People have lots of questions about long-term care: Is the insurance worth it, given how insurers have been jacking up premiums? If you’re going to raid your own coffers to pay for long-term when and if you need it, how much money do you need to have saved? And people have plenty of experiences to share, too–horror stories of insurers haggling over claims and foisting premium increases on seniors living on fixed incomes, as well as more positive tales of parents’ long-term care policies that paid for themselves many times over.
Why LTC Needs to Be Included in a Retirement Plan, Pt. 2: Five Strategies for Communicating With ProspectsNovember 14, 2017
By Dr. Sandra Timmermann Gerontologist
How do financial professionals and sales associates talk to clients about the subject of long-term care in a way that doesn’t scare them and can help them think about an uncertain future? One person told me “I’m scared enough already, I don’t need to hear more statistics about how I will need long-term care.” Here are five ideas worth considering in helping clients understand the value of long-term care planning and why they should get started sooner rather than later.
By Dr. Sandra Timmermann Gerontologist
Dr. Sandra Timmermann is a nationally recognized gerontologist and expert in aging and retirement. AXA is now working with her to provide you with information around aging issues and options to address the potential need for long-term care. As part of her work, she covers retirement finances, family needs and intergenerational relationships, housing and aging in place and other transitional topics.
When people transition from work to retirement, they are thinking about their new life stage holistically. The fun part is their new-found freedom—to play more tennis, to sleep later, to do some consulting on their own time, to travel. They also think about their family and grandchildren, whether to move or to stay put, how to create a meaningful life after having focused on work, their legacy, and of course if they will have enough money to last a lifetime
Long-Term Care Awareness Month 2017
Stand-alone long-term care insurance may still be going through tough times, but long-term care (LTC) planning is starting to become a standard part of any thorough financial planning conversation.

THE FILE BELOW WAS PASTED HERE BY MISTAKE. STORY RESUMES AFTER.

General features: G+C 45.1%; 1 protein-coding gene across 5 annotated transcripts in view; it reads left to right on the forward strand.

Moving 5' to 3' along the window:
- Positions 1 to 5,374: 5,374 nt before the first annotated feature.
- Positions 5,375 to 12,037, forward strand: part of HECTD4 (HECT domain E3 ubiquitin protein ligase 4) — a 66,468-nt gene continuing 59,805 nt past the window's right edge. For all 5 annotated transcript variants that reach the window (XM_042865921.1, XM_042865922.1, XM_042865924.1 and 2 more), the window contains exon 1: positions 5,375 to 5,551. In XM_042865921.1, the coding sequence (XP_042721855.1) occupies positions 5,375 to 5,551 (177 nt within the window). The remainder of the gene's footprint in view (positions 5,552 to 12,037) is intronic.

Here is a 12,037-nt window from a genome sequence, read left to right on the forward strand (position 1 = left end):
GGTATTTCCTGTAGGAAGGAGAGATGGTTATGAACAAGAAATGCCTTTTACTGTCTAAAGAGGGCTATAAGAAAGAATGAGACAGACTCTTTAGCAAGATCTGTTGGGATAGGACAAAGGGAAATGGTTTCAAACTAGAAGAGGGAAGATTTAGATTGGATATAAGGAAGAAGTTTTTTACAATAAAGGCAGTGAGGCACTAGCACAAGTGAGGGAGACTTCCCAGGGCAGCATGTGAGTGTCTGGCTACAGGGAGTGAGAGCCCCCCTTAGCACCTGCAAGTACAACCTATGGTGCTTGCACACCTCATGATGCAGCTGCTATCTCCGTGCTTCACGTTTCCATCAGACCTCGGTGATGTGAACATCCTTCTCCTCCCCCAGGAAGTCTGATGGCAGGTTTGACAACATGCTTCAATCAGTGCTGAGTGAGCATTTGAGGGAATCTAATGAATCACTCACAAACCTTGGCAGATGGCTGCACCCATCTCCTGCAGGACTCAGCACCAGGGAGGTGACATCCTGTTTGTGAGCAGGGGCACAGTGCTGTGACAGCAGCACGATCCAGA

Bill Nash, vice president for insurance solutions distribution for Lincoln Financial’s MoneyGuard product, and Mike Hamilton, a Lincoln Financial vice president and head of MoneyGuard product management, talked about the shift recently during an interview in New York.
Lincoln offers MoneyGuard, a life-LTC hybrid product, and it also offers other types of life insurance and annuity riders that can help purchasers pay for long-term care costs.
Nash said he thinks financial advisors are much more interested in LTC planning now than they were even 10 years ago.
Half of consumers would let others worry about their care
By Michael S. Fischer ContributorThinkAdvisor
Being able to pay for care is adults’ greatest concern when it comes to aging, Genworth said, but just one-fifth of the participants in a recent survey the company sponsored told pollsters they had taken steps to prepare for long-term care expenses.
In addition, only half of those surveyed said they would take personal financial responsibility for their own care as they age.
By Marlene Y. Satter ThinkAdvisor
Genworth’s annual study on the cost of care nationwide, which includes home care, assisted living facilities, etc., is not reassuring
In this year’s version of Genworth Financial’s annual study on the cost of care nationwide—not just in nursing homes, which are less and less on the forefront, but also care provided at home, adult day care and assisted living facilities—the news is not reassuring. Costs have risen steadily, with those for licensed homemakers—those who provide what the study calls “hands-on personal care” for patients still in their homes—rising the fastest, increasing 6.17% just since last year.
For the 70% of people older than 65 who the experts say will need long term care at some point in their lives(1), the costs just notched up again.
According to the Genworth 2017 Cost of Care Survey released Sept. 26, the annual median cost of long term care services increased an average of 4.5% from 2016 to 2017, the second-highest year-over-year increase for nursing homes and home care since the study began in 2004 and nearly three times the 1.7% U.S. rate of inflation.